Dancing the night away

Dance to Make a Difference raises money for gun control through art


Stephanie Alvarez

Coppell High School students end the Dance to Make a Difference recital on Tuesday night in the CHS Commons with a dance to a Tamil and Telugu mix. Dance to Make a Difference Club donated the profits from the recital ticket sales to Giffords: Courage to Fight Gun Violence.

Karen Lu, Staff Writer

Excitement fills the room as dancers move to the music echoing from the speakers. The tempo starts increasing, and with it, the audience’s anticipation.

All of a sudden, the dancers stop moving, and their breathing is the only thing that could be heard. A moment of silence. And then, the audience bursts out in applause and cheers, whistling at the tops of their lungs.

Last night, students from Coppell High School’s Dance to Make a Difference hosted its annual recital, bringing the CHS Commons to life.

Both the music selection and dance style varied in its cultural origin. Songs of various backgrounds were presented in the show. From Indian songs such as “Dhaari Choodu” by Penchal Das and Hiphop Tamizha to “MIC Drop” by BTS representing music from K-pop, members of Dance to Make a Difference compiled music from multiple corners of the world.

Dance to Make a Difference also incorporated singing within the dance recital. CHS senior Mourya Yerramreddy and junior Suraj Kalpat sung “Stay” by Rihanna, a softer song interspersed with the more energetic dance music. Even within the dance selection, members of the club experimented with various genres, from belly dancing to classical fusion dance.

“They did amazing,” Dance to Make a Difference sponsor Angela Barnes said. “I’ve been privileged to see them work in the classroom every week, but what I saw them rehearse in the classroom was only a fraction of what they did tonight. So much work went into it outside of school, outside of the club time.”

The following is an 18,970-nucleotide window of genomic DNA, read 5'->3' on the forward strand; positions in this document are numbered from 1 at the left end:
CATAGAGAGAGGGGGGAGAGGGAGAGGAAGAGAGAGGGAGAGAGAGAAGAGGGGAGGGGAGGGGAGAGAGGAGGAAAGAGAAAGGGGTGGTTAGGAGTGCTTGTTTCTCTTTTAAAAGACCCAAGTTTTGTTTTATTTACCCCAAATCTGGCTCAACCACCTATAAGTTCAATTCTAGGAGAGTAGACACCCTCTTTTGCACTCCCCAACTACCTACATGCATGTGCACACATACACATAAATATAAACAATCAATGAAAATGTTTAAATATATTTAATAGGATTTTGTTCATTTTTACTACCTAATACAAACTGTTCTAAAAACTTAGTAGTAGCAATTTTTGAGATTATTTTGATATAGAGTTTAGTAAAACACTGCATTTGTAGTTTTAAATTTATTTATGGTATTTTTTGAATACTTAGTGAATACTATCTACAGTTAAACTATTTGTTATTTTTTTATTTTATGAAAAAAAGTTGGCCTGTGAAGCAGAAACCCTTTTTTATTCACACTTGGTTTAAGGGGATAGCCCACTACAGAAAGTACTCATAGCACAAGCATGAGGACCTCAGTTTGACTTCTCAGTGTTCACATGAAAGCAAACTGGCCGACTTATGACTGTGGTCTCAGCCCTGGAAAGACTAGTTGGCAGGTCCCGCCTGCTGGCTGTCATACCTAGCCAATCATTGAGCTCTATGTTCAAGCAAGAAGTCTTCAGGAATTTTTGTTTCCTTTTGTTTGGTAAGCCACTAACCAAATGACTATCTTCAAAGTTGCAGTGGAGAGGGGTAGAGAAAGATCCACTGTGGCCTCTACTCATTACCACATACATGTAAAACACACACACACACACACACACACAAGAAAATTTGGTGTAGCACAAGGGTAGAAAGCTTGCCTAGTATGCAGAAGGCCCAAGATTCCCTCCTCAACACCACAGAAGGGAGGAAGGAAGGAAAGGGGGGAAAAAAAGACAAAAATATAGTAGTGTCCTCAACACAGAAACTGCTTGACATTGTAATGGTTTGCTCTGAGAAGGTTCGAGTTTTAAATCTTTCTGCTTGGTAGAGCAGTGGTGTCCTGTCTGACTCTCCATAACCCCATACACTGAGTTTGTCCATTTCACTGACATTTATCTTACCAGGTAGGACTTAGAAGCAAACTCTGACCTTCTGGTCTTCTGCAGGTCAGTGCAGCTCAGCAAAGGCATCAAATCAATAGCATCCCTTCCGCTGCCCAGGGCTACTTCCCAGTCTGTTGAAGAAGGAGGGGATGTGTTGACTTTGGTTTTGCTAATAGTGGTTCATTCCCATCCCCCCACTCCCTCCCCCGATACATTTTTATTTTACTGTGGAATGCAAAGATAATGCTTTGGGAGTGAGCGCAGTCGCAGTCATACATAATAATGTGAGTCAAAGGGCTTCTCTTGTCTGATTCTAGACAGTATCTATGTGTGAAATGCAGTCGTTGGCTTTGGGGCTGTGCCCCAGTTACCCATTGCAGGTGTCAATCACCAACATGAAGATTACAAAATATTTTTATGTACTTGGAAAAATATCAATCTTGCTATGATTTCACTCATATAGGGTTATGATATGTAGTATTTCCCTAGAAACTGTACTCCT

For these dancers, the recital meant more than just the dancing itself. All profits made from ticket sales will be donated to Giffords: Courage to Fight Gun Violence, honoring the club’s promise to “make a difference”.

“I know there’s events like this such as Heritage Night,” senior club member Sahithi Arimanda said. “But this is something that’s going to charity. It’s a fundraiser, and that means a lot to the people who are receiving the money.”

Not only does this club benefit larger charities and organizations, but it is also a positive aspect in the students’ lives. From the weekly club meetings in school to last-minute weekend rehearsals, a tight-knit community within Dance to Make a Difference has emerged.

“My favorite part about this whole thing was the friends I made,” junior club member Ronak Indurti said. “I would’ve never met most of these people if it wasn’t for this club, and I was able to get so close to them. I love being able to share something I love with my friends.”

The recital concluded with a spirited performance from eight members of the club to a Tamil and Telugu mix, alongside an audience cheering on their feet and clapping to the beat.

“Just dancing itself might not make that big of a difference,” Indurti said. “But dancing with purpose, dancing for a cause, it creates such a rewarding feeling.”

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